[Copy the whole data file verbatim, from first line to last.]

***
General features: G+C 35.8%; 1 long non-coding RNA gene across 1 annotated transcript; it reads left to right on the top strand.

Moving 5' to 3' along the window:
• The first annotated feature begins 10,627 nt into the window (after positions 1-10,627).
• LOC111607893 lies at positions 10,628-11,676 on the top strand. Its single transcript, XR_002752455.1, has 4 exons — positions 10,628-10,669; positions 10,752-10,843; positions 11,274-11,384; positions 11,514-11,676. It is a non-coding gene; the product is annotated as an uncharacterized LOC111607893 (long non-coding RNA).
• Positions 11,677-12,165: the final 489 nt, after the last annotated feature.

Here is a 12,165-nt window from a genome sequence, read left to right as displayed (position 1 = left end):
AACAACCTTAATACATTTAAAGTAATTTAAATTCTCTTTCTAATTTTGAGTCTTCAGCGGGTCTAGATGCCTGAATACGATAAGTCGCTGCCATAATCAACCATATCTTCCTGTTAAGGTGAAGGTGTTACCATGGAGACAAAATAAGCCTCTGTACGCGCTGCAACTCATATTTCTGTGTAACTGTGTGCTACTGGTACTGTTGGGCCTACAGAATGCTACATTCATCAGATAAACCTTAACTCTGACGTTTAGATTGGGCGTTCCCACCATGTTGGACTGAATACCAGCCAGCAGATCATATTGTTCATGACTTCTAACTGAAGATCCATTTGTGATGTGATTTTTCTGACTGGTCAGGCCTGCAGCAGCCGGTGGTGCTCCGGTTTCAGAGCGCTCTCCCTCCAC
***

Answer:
General features: G+C 35.8%; 1 long non-coding RNA gene across 1 annotated transcript; it reads left to right on the top strand.

Moving 5' to 3' along the window:
• The first annotated feature begins 10,627 nt into the window (after positions 1-10,627).
• LOC111607893 lies at positions 10,628-11,676 on the top strand. Its single transcript, XR_002752455.1, has 4 exons — positions 10,628-10,669; positions 10,752-10,843; positions 11,274-11,384; positions 11,514-11,676. It is a non-coding gene; the product is annotated as an uncharacterized LOC111607893 (long non-coding RNA).
• Positions 11,677-12,165: the final 489 nt, after the last annotated feature.

Here is a 12,165-nt window from a genome sequence, read left to right as displayed (position 1 = left end):
AACAACCTTAATACATTTAAAGTAATTTAAATTCTCTTTCTAATTTTGAGTCTTCAGCGGGTCTAGATGCCTGAATACGATAAGTCGCTGCCATAATCAACCATATCTTCCTGTTAAGGTGAAGGTGTTACCATGGAGACAAAATAAGCCTCTGTACGCGCTGCAACTCATATTTCTGTGTAACTGTGTGCTACTGGTACTGTTGGGCCTACAGAATGCTACATTCATCAGATAAACCTTAACTCTGACGTTTAGATTGGGCGTTCCCACCATGTTGGACTGAATACCAGCCAGCAGATCATATTGTTCATGACTTCTAACTGAAGATCCATTTGTGATGTGATTTTTCTGACTGGTCAGGCCTGCAGCAGCCGGTGGTGCTCCGGTTTCAGAGCGCTCTCCCTCCAC